- The Professional Engineers Registration Board (PERB) is taking steps to make sure that the local industry’s high standards are maintained and are on par with international benchmarks.
- This is the word from the newly appointed Chairman of the body, Omar Sweeney, who tells JIS News that this is being pursued through stakeholder collaboration and legislation relating to training and retraining of professionals.
- He notes that the objective is to protect the professional standards of the industry.
The Professional Engineers Registration Board (PERB) is taking steps to make sure that the local industry’s high standards are maintained and are on par with international benchmarks.
This is the word from the newly appointed Chairman of the body, Omar Sweeney, who tells JIS News that this is being pursued through stakeholder collaboration and legislation relating to training and retraining of professionals.
He notes that the objective is to protect the professional standards of the industry.
“In so doing, this will go a far way in ensuring that an engineer in Jamaica is considered on the same level as an engineer in the United Kingdom, Canada or the United States. This is how you ensure that the standard is maintained, or what the industry stakeholders call reciprocity,” he outlines.
PERB is the government body that regulates the engineering profession. Members and their firms must register, and re-register annually, in order to be able to legally practise in Jamaica.
The Board collaborates with the University Council of Jamaica and other academic institutions to ensure that persons meet the qualifying standards.
Mr. Sweeney, who is also the Jamaica Social Investment Fund (JSIF) Managing Director, points out that a key area for PERB is ensuring that registered practising engineers have access to or avail themselves of ongoing Continuing Education Unit (CEU) training.
A CEU is a unit of credit equal to 10 hours of participation in an accredited programme designed for professionals with certificates or licences to practise various professions.
It is a measure used in continuing education programmes to assist a professional to maintain his or her licence.
“We want to ensure that when they (engineers) re-register, they would have been keeping themselves up to date on the latest techniques… because it’s an ever-evolving industry… [so] that when they offer their services, the public is really getting the highest standard of service,” the Chairman points out.
Institutionalisation of continuing education is one of the key components of proposed regulations for the Professional Engineering Registration Act (PERA) that governs the local industry.
Mr. Sweeny informs that drafting of the regulations has been completed and they are slated to be piloted in Parliament.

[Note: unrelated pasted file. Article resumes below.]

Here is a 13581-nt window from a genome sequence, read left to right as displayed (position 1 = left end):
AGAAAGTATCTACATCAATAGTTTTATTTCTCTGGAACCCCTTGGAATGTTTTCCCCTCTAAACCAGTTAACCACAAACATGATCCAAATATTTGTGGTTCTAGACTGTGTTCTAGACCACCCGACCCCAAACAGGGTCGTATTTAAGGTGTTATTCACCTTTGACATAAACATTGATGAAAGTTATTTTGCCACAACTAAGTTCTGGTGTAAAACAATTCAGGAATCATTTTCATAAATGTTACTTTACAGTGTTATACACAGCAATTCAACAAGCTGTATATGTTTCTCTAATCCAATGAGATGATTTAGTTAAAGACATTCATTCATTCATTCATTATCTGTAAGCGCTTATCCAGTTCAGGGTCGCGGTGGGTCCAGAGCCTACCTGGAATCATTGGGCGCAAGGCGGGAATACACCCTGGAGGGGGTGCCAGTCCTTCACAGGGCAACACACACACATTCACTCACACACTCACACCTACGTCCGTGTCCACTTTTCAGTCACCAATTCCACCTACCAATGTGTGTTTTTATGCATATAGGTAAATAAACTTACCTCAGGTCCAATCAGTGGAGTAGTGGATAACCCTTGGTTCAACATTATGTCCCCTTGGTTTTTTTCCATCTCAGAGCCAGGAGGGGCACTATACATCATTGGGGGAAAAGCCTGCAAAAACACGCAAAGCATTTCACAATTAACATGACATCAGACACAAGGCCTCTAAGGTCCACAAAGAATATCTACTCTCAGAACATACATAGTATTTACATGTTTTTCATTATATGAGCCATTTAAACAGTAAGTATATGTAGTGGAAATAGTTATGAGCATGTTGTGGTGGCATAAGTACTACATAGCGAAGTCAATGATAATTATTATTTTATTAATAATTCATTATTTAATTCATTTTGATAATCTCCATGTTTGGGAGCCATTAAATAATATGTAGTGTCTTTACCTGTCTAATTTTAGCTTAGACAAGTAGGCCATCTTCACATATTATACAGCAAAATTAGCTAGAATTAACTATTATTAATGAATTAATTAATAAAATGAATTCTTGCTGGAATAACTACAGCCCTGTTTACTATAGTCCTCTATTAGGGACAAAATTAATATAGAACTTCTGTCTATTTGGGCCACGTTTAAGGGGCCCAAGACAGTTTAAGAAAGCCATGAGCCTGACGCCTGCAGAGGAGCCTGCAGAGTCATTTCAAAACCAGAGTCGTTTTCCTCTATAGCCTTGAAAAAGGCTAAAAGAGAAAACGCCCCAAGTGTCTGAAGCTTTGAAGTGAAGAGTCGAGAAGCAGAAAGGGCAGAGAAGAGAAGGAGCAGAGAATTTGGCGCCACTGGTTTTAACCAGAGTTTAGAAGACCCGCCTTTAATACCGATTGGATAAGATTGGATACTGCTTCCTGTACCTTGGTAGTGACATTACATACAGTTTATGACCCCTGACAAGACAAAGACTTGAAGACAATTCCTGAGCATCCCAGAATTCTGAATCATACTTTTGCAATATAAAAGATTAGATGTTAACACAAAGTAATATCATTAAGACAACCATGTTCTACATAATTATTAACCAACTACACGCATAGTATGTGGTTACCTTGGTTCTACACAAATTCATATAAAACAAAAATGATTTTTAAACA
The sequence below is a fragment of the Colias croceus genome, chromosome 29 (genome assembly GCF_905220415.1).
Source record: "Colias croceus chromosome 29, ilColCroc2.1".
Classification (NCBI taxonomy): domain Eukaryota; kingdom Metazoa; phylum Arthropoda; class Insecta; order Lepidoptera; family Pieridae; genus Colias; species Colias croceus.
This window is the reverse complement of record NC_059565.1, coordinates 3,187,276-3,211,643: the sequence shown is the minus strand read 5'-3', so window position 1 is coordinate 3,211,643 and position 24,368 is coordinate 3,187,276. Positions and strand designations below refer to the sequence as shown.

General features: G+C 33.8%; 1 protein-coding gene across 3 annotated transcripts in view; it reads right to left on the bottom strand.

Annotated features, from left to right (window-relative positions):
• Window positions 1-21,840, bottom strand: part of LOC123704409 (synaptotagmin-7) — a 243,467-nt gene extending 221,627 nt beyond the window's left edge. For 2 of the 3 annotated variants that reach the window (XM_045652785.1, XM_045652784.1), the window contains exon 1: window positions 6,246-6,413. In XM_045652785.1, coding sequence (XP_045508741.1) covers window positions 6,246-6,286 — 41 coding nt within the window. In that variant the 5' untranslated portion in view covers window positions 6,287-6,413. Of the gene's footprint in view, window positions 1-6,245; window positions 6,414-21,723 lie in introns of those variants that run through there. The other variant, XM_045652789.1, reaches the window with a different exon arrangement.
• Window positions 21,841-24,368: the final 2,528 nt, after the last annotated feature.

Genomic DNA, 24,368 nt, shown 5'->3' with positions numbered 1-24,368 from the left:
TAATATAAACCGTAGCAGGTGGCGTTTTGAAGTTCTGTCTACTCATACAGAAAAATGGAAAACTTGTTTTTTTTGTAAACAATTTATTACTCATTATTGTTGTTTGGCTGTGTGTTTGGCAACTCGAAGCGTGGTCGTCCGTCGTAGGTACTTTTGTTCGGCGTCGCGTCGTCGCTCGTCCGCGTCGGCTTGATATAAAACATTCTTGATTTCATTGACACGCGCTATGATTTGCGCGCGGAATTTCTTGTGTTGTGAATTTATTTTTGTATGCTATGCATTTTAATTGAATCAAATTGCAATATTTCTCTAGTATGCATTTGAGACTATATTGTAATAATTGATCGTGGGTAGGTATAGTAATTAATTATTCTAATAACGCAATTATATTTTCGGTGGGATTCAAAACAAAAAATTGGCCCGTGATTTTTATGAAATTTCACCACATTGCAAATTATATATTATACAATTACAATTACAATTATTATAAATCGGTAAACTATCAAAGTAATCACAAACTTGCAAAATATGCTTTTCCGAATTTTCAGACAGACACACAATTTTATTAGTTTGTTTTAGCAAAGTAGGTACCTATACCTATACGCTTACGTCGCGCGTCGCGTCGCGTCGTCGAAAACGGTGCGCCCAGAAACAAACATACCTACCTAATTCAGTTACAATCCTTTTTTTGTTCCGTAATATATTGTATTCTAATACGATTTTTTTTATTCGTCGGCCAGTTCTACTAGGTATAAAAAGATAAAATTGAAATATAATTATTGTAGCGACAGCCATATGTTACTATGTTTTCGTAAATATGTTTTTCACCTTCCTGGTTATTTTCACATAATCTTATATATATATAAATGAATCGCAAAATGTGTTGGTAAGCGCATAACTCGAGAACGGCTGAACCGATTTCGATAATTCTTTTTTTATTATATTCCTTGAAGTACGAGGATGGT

He explains that the regulations will establish the parameters for acknowledging engineers participating in continuing education programmes consistent with global standards.
These parameters, the Chairman outlines, include scoring and assessment systems, as well as grading of persons or institutions offering or facilitating CEU training.
Mr. Sweeny tells JIS News that this is necessary to ensure the degree of uniformity that enables local engineers desirous of working in other countries to do so without having to necessarily qualify through local exams or interviews in those jurisdictions.
“So, just as how engineers from overseas are now able to come into Jamaica and practise, we want our engineers to be able to go, for example, into mainland Europe, the United Kingdom or North
America and be able to practise, based on the standards that we have here. Of course, this will redound to the further upliftment of our industry and infrastructure, which are of a very high standard,” he explains.
He says that an important aspect is the facilitation of a process that enables persons to log on to the PERB’s website and register CEUs, which will count towards their re-registration.
Mr. Sweeney tells JIS News that significant work was done by the Board to develop the regulations, noting that the provisions cover the wide-ranging disciplines in the engineering field, including the chemical, civil and mechanical components.
He points out that the PERA and its regulations will complement the Building Act and its proposed regulations, noting that when the latter is passed and fully implemented, “it is going to properly structure the roles and responsibilities of the different professionals in the built environment”.
These professionals include architects, contractors and draftsmen.
Meanwhile, Mr. Sweeney is hailing the positive developments in education and training of engineers, citing the recent launch of the University of the West Indies (UWI) Mona Campus’ Engineering Faculty, and establishment of the Festo Authorised and Certified Training (FACT) Centre at the Caribbean Maritime University (CMU), which offers global training and certification in industrial automation, mechatronics, and pneumatics.
“To compete globally, you’re going to need state-of-the-art infrastructure and state-of-the-art systems. But you also have to have persons who can apply science and mathematics to solve some of today’s problems,” he notes.
“The training institutions have to be upgraded… . You have seen that… our infrastructure has to be upgraded and you have seen where that is being upgraded. Now, we have to ensure that the engineering industry is properly regulated [and] properly structured to ensure that as people move around and attempt to do things, there are not obstacles and roadblocks,” the Chairman adds.
Other members of the PERB are Glaister Ricketts, Colin Porter, Dr. Nicholas McMorris, Gary Walters, Orette Parker, Christopher Burgess, Nicole Burgher, and Professor Nilza Aples.
The Board’s Secretariat, which is located at 11 Leinster Road, Kingston 5, is headed by Registrar, Heather Clarke, who is ably supported by a competent administrative staff.